The Sioux were avenged; and the scalps that they brought home (nearly one hundred when the party joined them from the massacre at Saint Croix) bore witness to their triumph.
The other party of Sioux followed the Chippeways who had gone by way of the St. Croix. While the Chippeways slept, the war-cry of the Sioux aroused them. And though they fought bravely, they suffered as did their friends, and the darkness of night added terror to the scene.
The Dahcotahs returned with the scalps to their villages, and as they entered triumphantly, they were greeted with shouts of applause. The scalps were divided among the villages, and joyful preparations were made to celebrate the scalp-dance.
The scalps were stretched upon hoops, and covered with vermilion, ornamented with feathers, ribbons and trinkets.
On the women’s scalps were hung a comb, or a pair of scissors, and for months did the Dahcotah women dance around them. The men wore mourning for their enemies, as is the custom among the Dahcotahs.
When the dancing was done, the scalps were buried with the deceased relatives of the Sioux who took them.
And this is Indian, but what is Christian warfare? The wife of the hero lives to realize her wretchedness; the honors paid by his countrymen are a poor recompense for the loss of his love and protection. The life of the child too, is safe, but who will lead him in the paths of virtue, when his mother has gone down to the grave.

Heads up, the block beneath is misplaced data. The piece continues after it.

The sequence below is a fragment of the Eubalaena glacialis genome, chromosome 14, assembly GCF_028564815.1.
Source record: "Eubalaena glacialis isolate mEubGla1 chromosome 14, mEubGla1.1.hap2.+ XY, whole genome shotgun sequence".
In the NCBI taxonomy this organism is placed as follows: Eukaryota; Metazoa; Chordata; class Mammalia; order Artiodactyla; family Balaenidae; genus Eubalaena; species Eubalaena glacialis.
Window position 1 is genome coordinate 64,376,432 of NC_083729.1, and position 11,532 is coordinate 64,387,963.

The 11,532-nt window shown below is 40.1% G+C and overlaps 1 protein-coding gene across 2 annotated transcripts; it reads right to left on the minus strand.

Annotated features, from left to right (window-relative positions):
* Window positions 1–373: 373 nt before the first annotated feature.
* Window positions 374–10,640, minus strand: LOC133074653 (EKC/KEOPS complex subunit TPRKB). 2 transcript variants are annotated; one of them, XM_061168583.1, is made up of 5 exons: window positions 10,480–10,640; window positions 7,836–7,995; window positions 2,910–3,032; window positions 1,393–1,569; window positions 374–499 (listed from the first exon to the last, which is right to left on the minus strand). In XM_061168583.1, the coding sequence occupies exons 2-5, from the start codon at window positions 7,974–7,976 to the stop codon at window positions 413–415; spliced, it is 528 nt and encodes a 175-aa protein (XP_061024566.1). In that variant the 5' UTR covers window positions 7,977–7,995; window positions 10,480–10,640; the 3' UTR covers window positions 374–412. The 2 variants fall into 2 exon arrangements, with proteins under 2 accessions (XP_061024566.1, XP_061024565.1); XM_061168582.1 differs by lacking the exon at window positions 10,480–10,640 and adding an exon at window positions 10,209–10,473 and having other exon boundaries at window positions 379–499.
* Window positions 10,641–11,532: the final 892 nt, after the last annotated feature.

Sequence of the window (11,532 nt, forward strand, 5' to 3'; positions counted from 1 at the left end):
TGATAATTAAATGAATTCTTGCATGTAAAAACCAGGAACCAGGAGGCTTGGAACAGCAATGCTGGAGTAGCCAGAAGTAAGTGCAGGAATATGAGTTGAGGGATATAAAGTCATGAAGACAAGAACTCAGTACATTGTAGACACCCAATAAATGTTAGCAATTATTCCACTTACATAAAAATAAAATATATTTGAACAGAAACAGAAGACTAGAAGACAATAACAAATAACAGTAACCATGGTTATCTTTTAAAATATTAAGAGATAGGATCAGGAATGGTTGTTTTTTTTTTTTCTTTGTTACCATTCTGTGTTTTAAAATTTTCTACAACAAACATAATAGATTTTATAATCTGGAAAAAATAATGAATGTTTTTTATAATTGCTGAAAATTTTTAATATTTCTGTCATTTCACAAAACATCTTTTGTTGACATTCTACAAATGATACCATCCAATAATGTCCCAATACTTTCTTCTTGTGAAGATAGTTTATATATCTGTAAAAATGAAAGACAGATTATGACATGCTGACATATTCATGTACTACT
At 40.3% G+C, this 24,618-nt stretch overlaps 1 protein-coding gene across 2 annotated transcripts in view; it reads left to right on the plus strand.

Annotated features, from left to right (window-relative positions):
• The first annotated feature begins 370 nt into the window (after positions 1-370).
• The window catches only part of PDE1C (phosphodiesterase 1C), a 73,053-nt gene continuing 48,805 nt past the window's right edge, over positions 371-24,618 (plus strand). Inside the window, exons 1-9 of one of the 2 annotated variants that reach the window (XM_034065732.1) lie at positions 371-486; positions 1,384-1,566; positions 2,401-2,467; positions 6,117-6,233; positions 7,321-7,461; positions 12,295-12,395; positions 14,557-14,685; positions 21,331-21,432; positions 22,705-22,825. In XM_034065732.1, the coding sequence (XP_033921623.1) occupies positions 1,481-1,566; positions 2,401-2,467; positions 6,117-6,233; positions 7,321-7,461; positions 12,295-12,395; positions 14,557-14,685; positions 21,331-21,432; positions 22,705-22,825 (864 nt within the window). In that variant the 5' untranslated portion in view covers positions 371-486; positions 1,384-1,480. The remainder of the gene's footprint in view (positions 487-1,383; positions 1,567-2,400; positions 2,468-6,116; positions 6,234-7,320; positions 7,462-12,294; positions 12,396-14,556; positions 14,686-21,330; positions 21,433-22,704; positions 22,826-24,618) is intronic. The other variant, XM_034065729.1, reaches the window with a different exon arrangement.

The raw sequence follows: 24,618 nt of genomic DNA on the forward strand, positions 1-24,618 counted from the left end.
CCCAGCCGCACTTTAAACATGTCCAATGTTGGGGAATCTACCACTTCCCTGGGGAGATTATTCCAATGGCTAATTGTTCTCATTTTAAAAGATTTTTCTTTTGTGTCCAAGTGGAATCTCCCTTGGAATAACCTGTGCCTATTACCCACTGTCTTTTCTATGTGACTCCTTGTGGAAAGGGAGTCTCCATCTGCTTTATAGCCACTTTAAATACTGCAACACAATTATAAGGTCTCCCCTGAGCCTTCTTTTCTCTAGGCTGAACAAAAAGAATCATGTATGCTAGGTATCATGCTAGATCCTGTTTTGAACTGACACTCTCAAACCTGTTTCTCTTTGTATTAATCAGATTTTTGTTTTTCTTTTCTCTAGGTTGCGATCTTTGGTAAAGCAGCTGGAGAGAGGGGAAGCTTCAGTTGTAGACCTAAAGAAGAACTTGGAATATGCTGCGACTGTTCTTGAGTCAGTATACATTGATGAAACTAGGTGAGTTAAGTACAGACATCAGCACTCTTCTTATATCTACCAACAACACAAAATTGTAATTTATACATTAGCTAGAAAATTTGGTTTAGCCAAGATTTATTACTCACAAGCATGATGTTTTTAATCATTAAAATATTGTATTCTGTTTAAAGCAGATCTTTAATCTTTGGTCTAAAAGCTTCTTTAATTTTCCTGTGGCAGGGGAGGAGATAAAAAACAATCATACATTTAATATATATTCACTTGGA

Let us not hear of civilized warfare! It is all the work of the spirits of evil. God did not make man to slay his brother, and the savage alone can present an excuse. The Dahcotah dreams not that it is wrong to resent an injury to the death; but the Christian knows that God has said, Vengeance is mine!
The Track-maker had added to his fame. He had taken many scalps, and the Dahcotah maidens welcomed him as a hero—as one who would no longer refuse to acknowledge the power of their charms. They asked him eagerly of the fight—whom he had killed first—but they derived but little satisfaction from his replies. They found he resisted their advances, and they left him to his gloomy thoughts.
Every scene he looked upon added to his grief. Memory clung to him, recalling every word and look of Flying Shadow. But, that last look, could he ever forget it?
He tried to console himself with the thoughts of his triumph. Alas! her smile was sweeter than the recollection of revenge. He had waded in the blood of his enemies; he had trampled upon the hearts of the men he hated; but he had broken the heart of the only woman he had ever loved.
In the silence of the night her death-cry sounded in his ear; and he would start as if to flee from the sound. In his dreams he saw again that trustful face, that look of appeal—and then the face of stone, when she saw that she had appealed in vain.